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Buddhist Art: Form & Meaning

 
Pratapaditya Pal (Editor)
Synopsis

Both spatially and temporally, the scope of this book, is expansive.  Spatially, the essays cover a vast swathe of Asia stretching from Mathura in India to Thailand in Southeast Asia, including the Himalayan region.  Temporally, the period covered is over a millennium from the 1st century BCE to the 10th century CE.  Conceptually, the essays cover issues of iconology and styles of Buddhist art, offer new insights and interpretations of both symbols and images, and explain the interrelationships of Buddhist art and literary traditions of the subcontinent, the Himalaya, and Southeast Asia.  The first essay is a radical interpretation of the peculiar manner of depicting the Buddha's hair, the significance of the shaven heads of monks, and of the ushnisha in the context of Vedic regal symbolism.  Two related essays discuss the early Buddhist narrative art of Mathura when the devotion of the Buddhists was focused on physical emblems associated with the Buddha’s life rather than his human representations.  The next group of articlese is devoted to the interaction of the Buddhist arts of the countries of South and Southeast Asia.  Taking a rare stone image of the Naga-protected Buddha from the Dvaravati period in Thailand as a point of departure, the first essay deals with the issue of transmission of iconographic ideas and motifs between India, Sri Lanka, and Thailand.  This is followed by another scholar’s insights on the same Naga-protected Buddha.  A third essay brings to light evidence for the familiarity of the famous Buddhist text Karandavyuha sutra in Thailand and its import for the cult of the Bodhisattva Avalokiteshvara.  The final chapters are devoted to the Buddhist art of India and Tibet and their interrelationship.  The first makes an important methodological contribution by discussing the manner in which ornaments are depicted in the Buddhist art of the Pala period in eastern India (8th-11th century) and how thereafter portraits in Tibet interpreted these elements.  Another essay concentrates on a little-known school of painting that flourished in 16th-century Ladakh, now a part of the Indian state of Jammu and Kashmir.  The volume concludes with a photo essay that brilliantly portrays the spectacular landscape and Buddhist art of the western Himalaya.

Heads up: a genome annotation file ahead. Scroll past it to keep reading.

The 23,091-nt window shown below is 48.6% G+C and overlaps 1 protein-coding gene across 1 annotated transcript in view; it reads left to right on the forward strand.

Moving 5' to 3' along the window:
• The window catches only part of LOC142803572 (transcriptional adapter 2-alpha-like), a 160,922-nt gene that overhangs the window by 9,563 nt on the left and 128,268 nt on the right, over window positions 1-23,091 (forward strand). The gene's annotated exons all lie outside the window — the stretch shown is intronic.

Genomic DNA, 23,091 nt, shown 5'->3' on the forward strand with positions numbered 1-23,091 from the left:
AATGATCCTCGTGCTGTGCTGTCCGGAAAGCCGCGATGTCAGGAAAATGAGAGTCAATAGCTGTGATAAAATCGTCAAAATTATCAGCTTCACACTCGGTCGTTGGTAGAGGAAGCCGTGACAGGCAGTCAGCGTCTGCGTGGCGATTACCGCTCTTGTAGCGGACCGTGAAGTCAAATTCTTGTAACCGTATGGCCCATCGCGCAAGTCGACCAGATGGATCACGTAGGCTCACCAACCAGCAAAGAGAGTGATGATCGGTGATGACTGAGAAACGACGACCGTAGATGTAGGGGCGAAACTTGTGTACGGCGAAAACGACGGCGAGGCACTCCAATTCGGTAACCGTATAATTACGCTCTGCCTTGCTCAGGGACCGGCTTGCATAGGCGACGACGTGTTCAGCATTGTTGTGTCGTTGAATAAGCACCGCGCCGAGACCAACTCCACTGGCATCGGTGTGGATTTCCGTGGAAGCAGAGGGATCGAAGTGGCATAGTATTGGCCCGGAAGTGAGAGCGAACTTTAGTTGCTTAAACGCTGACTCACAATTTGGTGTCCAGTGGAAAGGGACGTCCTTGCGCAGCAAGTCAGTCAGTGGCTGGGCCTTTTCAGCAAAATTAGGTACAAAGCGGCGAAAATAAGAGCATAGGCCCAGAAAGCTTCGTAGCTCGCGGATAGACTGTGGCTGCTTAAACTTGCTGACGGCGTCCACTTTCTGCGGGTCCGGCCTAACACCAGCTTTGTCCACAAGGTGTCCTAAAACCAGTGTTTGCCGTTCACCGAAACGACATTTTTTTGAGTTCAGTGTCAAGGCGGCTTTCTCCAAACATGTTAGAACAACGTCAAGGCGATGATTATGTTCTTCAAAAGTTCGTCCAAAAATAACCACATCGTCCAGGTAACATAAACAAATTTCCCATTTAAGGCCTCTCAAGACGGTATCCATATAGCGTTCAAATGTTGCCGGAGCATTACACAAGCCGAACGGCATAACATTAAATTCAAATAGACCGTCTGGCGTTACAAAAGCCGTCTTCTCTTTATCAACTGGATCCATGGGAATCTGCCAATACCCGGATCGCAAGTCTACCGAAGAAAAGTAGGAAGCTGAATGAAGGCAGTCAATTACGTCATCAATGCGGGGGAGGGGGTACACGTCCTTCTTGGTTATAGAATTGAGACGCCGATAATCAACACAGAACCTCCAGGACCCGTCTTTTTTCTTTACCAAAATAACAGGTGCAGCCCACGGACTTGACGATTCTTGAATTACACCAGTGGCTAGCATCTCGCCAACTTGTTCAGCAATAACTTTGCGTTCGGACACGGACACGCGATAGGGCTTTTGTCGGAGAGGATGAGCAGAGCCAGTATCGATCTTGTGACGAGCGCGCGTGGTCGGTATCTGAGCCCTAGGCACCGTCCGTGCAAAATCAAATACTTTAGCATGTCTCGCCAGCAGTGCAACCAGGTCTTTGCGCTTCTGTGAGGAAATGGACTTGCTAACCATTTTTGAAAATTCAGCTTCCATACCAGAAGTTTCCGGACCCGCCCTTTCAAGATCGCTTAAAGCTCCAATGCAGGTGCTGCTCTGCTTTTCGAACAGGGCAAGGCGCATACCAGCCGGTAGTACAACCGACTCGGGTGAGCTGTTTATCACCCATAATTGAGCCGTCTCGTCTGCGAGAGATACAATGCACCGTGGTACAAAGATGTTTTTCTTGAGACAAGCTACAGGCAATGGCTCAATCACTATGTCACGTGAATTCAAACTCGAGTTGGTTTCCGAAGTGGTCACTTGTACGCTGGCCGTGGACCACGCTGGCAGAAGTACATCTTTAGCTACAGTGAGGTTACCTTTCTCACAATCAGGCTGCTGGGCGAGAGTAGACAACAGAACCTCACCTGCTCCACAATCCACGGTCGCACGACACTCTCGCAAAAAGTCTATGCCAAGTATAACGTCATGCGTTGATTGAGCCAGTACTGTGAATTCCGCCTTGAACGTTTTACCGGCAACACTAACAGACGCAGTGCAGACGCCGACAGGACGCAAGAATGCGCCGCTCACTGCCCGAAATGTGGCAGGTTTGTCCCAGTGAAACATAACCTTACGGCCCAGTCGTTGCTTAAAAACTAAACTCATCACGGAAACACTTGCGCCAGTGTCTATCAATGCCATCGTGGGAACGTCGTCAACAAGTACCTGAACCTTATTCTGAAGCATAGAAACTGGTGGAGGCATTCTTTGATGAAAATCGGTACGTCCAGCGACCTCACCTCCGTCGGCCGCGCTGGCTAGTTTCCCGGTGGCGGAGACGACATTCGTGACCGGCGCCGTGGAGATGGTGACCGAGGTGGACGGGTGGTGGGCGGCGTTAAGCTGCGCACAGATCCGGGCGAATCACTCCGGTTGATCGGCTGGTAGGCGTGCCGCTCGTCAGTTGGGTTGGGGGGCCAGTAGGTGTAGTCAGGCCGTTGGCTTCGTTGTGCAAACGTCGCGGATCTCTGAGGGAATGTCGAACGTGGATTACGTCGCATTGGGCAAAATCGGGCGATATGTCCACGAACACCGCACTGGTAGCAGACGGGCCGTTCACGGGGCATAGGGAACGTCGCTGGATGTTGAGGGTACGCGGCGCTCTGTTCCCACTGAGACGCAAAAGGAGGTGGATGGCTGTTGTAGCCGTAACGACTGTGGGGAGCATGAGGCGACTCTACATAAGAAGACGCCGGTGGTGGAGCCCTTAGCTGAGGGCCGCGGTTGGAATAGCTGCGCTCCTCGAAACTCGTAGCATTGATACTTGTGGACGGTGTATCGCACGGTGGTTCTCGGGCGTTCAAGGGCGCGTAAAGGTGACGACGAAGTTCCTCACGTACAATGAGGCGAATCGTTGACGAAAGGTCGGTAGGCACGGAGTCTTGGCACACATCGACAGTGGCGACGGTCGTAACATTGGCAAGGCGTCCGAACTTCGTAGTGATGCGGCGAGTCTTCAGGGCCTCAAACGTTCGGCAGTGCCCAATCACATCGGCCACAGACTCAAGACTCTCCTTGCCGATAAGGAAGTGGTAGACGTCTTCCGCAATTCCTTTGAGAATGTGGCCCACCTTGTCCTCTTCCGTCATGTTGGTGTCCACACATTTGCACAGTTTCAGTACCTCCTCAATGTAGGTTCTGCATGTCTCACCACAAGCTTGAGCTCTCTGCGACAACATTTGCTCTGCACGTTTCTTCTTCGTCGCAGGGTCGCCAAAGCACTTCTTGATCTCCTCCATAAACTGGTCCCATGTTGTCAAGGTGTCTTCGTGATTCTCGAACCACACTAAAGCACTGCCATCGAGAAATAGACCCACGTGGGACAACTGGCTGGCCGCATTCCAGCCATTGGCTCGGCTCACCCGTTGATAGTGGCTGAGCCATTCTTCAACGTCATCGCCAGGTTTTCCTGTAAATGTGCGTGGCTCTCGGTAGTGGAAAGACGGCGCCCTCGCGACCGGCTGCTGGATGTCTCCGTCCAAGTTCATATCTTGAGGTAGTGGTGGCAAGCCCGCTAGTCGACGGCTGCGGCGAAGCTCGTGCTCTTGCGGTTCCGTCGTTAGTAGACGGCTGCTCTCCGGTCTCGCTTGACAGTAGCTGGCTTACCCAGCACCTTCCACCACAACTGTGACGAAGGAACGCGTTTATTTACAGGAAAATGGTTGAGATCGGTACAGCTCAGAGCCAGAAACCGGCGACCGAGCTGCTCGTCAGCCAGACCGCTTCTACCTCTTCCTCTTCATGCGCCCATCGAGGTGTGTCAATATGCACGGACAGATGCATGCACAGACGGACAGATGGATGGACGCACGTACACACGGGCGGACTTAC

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About the author

Pratapaditya Pal

Pratapaditya Pal is currently Fellow for Research at the Norton Simon Museum in Pasadena, California, and General Editor of Marg Publications in Mumbai. For twenty-five years (1970-95) he was Senior Curator of Indian and Southeast Asian Art at the Los Angeles Country Museum of Art and from 1996 to 2003 Visiting Curator for Indian, Himalayan, and Southeast Asian Art at the Art Institute of Chicago, where he most recently organized the much acclaimed exhibition Himalayas: An Aesthetic Adventure (2003).

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Bibliographic information

Title Buddhist Art: Form & Meaning
Format Hardcover
Date published: 09.04.2007
Edition 1st ed.
Publisher Marg Publications
Language: English
isbn 8185026785
length 132p., Plates; Notes; Index; 29cm.